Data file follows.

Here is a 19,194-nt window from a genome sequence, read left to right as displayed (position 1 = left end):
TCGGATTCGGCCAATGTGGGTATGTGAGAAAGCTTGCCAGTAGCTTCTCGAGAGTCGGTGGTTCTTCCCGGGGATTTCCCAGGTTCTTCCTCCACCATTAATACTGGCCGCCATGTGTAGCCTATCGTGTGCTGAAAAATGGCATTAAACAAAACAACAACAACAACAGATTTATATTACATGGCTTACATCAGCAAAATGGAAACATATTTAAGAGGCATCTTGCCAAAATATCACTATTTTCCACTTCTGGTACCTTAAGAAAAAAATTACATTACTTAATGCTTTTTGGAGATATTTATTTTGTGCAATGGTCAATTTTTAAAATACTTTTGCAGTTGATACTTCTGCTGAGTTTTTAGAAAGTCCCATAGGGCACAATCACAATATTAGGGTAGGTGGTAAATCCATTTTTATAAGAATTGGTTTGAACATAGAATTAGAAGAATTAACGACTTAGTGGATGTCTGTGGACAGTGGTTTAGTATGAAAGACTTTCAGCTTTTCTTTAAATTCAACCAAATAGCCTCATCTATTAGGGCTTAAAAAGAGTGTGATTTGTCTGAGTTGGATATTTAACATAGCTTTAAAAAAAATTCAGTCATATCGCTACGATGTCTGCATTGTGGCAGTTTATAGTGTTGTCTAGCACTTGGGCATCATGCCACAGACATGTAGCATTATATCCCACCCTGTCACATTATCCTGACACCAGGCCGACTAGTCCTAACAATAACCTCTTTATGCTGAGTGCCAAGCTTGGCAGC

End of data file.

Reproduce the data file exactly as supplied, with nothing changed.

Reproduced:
Here is a 19,194-nt window from a genome sequence, read left to right as displayed (position 1 = left end):
TCGGATTCGGCCAATGTGGGTATGTGAGAAAGCTTGCCAGTAGCTTCTCGAGAGTCGGTGGTTCTTCCCGGGGATTTCCCAGGTTCTTCCTCCACCATTAATACTGGCCGCCATGTGTAGCCTATCGTGTGCTGAAAAATGGCATTAAACAAAACAACAACAACAACAGATTTATATTACATGGCTTACATCAGCAAAATGGAAACATATTTAAGAGGCATCTTGCCAAAATATCACTATTTTCCACTTCTGGTACCTTAAGAAAAAAATTACATTACTTAATGCTTTTTGGAGATATTTATTTTGTGCAATGGTCAATTTTTAAAATACTTTTGCAGTTGATACTTCTGCTGAGTTTTTAGAAAGTCCCATAGGGCACAATCACAATATTAGGGTAGGTGGTAAATCCATTTTTATAAGAATTGGTTTGAACATAGAATTAGAAGAATTAACGACTTAGTGGATGTCTGTGGACAGTGGTTTAGTATGAAAGACTTTCAGCTTTTCTTTAAATTCAACCAAATAGCCTCATCTATTAGGGCTTAAAAAGAGTGTGATTTGTCTGAGTTGGATATTTAACATAGCTTTAAAAAAAATTCAGTCATATCGCTACGATGTCTGCATTGTGGCAGTTTATAGTGTTGTCTAGCACTTGGGCATCATGCCACAGACATGTAGCATTATATCCCACCCTGTCACATTATCCTGACACCAGGCCGACTAGTCCTAACAATAACCTCTTTATGCTGAGTGCCAAGCTTGGCAGC